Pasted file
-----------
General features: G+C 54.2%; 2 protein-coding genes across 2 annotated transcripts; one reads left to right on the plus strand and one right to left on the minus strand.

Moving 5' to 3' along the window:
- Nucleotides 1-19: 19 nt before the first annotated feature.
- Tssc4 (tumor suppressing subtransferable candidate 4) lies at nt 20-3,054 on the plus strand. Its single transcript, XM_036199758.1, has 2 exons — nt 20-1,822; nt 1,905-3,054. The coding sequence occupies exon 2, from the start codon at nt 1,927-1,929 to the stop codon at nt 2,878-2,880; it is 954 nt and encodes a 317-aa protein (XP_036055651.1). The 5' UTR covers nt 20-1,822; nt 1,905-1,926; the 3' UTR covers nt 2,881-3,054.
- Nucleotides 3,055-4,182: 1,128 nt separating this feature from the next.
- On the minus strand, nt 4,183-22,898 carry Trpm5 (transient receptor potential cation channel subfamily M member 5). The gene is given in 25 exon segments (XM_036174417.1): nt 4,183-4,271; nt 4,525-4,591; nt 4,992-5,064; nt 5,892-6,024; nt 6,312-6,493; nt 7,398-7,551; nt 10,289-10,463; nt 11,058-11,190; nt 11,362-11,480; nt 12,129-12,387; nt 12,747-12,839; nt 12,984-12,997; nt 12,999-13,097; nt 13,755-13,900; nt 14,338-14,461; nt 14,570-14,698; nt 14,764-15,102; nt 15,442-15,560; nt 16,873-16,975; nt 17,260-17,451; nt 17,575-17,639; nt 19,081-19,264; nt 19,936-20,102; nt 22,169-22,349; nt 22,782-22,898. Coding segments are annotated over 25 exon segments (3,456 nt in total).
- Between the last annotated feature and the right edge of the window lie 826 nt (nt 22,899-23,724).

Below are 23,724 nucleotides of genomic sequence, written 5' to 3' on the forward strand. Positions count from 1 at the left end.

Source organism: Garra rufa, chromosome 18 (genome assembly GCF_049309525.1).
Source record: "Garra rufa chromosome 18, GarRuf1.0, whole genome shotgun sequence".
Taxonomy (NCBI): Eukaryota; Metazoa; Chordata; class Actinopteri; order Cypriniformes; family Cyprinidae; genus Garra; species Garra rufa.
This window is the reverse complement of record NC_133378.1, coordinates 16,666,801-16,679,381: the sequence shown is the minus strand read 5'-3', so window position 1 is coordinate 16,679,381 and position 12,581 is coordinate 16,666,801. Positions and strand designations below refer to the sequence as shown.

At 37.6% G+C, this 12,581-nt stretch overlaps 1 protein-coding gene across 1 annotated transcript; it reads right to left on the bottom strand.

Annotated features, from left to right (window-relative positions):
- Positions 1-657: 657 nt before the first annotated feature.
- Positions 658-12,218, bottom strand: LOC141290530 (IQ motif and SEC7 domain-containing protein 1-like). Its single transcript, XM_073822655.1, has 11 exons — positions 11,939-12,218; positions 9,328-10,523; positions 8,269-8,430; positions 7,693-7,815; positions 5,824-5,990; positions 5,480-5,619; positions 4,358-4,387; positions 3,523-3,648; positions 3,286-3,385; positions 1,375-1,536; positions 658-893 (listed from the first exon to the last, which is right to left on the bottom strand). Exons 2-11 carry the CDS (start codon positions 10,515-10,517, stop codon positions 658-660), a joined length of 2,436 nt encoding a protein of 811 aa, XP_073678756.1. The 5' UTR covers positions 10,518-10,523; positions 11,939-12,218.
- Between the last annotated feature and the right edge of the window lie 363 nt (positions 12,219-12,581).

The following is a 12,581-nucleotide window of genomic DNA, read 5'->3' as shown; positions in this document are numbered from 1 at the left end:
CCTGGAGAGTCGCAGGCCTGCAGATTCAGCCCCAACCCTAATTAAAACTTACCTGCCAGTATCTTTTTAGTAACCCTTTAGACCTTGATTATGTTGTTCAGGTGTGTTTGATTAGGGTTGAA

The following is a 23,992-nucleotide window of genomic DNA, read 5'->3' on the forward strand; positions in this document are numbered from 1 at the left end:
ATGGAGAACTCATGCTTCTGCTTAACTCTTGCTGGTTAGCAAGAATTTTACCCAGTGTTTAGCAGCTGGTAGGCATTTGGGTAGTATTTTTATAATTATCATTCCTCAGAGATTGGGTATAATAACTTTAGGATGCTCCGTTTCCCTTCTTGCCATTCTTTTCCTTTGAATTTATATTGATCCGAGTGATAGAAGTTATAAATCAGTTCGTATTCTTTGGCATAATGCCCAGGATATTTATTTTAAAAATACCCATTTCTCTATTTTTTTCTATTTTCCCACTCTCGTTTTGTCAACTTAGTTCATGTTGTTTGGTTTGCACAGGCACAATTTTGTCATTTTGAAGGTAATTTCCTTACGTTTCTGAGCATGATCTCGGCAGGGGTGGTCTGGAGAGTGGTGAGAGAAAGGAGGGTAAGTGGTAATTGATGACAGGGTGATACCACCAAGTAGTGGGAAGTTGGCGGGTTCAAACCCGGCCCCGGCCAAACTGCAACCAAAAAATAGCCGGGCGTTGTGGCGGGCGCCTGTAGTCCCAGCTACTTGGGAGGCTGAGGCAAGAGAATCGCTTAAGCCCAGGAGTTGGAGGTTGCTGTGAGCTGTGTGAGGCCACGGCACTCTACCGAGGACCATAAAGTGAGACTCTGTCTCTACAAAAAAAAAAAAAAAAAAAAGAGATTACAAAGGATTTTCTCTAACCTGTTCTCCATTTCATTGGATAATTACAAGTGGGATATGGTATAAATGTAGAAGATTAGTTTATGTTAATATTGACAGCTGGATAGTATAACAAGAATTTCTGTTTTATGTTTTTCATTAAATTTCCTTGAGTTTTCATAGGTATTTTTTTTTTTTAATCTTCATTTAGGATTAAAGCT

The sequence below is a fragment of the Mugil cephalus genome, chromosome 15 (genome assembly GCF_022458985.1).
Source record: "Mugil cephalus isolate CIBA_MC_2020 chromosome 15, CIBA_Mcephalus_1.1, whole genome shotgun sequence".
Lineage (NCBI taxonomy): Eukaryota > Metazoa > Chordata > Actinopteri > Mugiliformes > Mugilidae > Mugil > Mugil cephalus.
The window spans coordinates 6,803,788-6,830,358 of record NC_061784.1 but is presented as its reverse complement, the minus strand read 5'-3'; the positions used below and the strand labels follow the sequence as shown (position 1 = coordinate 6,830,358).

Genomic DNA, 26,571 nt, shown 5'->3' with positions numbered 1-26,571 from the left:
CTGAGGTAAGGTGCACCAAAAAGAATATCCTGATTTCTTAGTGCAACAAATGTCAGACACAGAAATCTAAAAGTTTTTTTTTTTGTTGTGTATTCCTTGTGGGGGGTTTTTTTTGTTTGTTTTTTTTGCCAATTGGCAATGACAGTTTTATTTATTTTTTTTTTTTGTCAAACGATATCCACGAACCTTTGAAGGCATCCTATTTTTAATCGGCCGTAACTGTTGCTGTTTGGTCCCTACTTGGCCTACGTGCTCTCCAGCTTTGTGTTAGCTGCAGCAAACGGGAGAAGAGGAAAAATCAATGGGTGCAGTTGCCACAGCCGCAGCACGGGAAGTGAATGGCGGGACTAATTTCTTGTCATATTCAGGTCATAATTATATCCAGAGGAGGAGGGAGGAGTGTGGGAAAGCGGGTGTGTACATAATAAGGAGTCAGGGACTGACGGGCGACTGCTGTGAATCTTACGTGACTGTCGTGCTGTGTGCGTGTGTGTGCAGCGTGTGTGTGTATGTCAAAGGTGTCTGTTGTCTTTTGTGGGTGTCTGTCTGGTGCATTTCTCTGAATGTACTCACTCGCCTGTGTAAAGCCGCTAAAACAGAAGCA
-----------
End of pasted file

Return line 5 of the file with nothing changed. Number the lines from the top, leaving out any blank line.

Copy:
- Nucleotides 3,055-4,182: 1,128 nt separating this feature from the next.